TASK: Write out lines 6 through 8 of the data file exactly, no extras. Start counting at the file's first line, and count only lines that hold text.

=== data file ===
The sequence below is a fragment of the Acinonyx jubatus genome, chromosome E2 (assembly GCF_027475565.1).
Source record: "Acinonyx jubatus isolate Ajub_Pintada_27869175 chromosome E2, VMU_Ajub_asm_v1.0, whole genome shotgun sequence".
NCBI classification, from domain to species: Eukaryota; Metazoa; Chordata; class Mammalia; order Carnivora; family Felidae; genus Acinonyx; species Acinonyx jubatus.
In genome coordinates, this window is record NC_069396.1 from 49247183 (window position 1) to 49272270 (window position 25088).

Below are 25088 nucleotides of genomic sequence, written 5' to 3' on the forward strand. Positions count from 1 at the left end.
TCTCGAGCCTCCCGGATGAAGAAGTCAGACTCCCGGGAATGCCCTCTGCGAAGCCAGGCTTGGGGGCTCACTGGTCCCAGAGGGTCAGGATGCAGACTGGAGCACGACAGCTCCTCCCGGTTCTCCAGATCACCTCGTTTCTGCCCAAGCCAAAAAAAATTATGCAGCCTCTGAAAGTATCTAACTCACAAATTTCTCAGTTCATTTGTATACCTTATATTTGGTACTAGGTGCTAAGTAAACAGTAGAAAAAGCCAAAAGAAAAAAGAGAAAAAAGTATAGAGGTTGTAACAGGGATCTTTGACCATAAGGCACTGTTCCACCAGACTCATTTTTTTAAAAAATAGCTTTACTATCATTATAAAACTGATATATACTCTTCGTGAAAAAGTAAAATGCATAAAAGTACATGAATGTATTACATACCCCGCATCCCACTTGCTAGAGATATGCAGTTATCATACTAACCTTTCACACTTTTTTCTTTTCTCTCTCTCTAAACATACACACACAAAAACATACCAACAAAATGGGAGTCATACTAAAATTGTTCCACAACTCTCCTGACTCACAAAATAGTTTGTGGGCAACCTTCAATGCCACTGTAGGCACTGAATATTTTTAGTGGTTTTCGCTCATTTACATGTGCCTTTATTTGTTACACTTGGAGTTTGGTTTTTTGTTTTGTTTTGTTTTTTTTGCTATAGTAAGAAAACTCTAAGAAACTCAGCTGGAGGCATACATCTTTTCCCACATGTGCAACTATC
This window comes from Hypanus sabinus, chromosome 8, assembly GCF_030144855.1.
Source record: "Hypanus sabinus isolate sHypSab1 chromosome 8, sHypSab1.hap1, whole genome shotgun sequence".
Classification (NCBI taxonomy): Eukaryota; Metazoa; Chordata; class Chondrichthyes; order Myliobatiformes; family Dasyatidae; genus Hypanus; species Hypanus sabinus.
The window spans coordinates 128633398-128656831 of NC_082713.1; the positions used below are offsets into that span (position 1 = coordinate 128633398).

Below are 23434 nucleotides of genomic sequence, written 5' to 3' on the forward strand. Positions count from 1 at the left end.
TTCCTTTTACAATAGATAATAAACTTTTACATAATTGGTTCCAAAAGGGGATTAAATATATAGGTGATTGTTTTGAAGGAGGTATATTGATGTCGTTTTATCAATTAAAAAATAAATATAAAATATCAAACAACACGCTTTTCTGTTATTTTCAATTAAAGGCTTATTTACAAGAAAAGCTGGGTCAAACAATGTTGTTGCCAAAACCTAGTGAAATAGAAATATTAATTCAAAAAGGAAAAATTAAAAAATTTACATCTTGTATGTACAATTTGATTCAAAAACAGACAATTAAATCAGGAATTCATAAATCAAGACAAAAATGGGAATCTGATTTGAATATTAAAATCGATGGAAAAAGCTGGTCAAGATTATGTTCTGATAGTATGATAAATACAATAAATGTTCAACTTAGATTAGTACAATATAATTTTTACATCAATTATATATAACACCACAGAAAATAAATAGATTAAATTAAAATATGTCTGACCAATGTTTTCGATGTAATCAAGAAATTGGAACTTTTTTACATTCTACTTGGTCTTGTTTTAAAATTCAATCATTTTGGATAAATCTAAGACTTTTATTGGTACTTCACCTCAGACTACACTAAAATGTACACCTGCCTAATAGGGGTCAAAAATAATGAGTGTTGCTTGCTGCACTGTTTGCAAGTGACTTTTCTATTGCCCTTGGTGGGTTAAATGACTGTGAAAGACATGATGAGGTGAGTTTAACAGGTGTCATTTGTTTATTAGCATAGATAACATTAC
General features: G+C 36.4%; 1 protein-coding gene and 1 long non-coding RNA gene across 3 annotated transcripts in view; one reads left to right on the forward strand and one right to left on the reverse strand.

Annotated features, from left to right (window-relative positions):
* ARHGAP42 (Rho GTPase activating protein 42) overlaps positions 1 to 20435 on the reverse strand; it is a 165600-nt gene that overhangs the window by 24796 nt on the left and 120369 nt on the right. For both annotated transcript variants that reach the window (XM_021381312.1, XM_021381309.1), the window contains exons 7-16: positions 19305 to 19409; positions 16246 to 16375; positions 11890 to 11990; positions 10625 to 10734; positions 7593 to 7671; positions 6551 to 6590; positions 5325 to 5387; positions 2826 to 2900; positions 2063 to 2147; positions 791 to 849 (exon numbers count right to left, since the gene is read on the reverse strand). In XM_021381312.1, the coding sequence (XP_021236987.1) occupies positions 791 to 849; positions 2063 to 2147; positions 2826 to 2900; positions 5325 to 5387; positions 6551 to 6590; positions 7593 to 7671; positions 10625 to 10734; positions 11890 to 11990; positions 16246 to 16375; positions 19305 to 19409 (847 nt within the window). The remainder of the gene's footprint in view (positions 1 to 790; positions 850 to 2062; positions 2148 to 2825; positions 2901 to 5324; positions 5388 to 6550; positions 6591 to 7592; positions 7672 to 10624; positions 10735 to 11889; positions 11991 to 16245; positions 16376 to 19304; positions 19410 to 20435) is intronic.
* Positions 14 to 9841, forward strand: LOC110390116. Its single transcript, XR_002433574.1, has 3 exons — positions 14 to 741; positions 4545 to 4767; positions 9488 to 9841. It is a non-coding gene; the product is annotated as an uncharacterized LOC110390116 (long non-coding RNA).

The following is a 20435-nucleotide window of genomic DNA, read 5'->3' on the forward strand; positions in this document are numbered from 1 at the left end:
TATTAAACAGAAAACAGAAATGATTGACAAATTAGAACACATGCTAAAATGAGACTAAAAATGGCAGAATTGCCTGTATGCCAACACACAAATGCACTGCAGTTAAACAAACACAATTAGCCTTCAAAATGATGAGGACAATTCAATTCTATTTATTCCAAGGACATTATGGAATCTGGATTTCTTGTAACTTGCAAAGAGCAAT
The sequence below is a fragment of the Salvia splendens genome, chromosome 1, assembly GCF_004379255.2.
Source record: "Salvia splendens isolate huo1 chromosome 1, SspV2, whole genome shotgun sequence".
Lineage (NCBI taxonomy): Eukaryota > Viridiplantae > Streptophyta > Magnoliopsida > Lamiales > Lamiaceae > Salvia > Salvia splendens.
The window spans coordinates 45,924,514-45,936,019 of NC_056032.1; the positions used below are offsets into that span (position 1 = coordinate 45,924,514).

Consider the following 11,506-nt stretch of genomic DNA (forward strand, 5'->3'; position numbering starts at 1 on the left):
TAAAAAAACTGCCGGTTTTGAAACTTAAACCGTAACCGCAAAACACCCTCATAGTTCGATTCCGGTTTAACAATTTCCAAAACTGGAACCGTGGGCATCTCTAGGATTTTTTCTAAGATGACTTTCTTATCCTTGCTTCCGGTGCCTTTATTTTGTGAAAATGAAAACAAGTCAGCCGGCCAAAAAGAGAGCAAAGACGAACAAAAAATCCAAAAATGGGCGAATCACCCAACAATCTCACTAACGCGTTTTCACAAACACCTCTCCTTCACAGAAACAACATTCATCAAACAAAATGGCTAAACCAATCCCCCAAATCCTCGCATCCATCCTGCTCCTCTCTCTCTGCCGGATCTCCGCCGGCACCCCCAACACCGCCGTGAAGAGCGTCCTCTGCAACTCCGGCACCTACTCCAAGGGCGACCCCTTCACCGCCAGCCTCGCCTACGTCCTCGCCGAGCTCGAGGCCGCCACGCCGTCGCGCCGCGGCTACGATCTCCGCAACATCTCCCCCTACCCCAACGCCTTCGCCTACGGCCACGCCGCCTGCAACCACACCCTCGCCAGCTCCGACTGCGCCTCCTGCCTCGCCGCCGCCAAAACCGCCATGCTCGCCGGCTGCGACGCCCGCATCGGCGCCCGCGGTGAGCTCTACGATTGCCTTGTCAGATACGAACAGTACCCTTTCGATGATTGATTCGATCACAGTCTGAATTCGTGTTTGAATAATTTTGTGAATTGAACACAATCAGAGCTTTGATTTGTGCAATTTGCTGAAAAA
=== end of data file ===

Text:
TCTCGAGCCTCCCGGATGAAGAAGTCAGACTCCCGGGAATGCCCTCTGCGAAGCCAGGCTTGGGGGCTCACTGGTCCCAGAGGGTCAGGATGCAGACTGGAGCACGACAGCTCCTCCCGGTTCTCCAGATCACCTCGTTTCTGCCCAAGCCAAAAAAAATTATGCAGCCTCTGAAAGTATCTAACTCACAAATTTCTCAGTTCATTTGTATACCTTATATTTGGTACTAGGTGCTAAGTAAACAGTAGAAAAAGCCAAAAGAAAAAAGAGAAAAAAGTATAGAGGTTGTAACAGGGATCTTTGACCATAAGGCACTGTTCCACCAGACTCATTTTTTTAAAAAATAGCTTTACTATCATTATAAAACTGATATATACTCTTCGTGAAAAAGTAAAATGCATAAAAGTACATGAATGTATTACATACCCCGCATCCCACTTGCTAGAGATATGCAGTTATCATACTAACCTTTCACACTTTTTTCTTTTCTCTCTCTCTAAACATACACACACAAAAACATACCAACAAAATGGGAGTCATACTAAAATTGTTCCACAACTCTCCTGACTCACAAAATAGTTTGTGGGCAACCTTCAATGCCACTGTAGGCACTGAATATTTTTAGTGGTTTTCGCTCATTTACATGTGCCTTTATTTGTTACACTTGGAGTTTGGTTTTTTGTTTTGTTTTGTTTTTTTTGCTATAGTAAGAAAACTCTAAGAAACTCAGCTGGAGGCATACATCTTTTCCCACATGTGCAACTATC
This window comes from Hypanus sabinus, chromosome 8, assembly GCF_030144855.1.
Source record: "Hypanus sabinus isolate sHypSab1 chromosome 8, sHypSab1.hap1, whole genome shotgun sequence".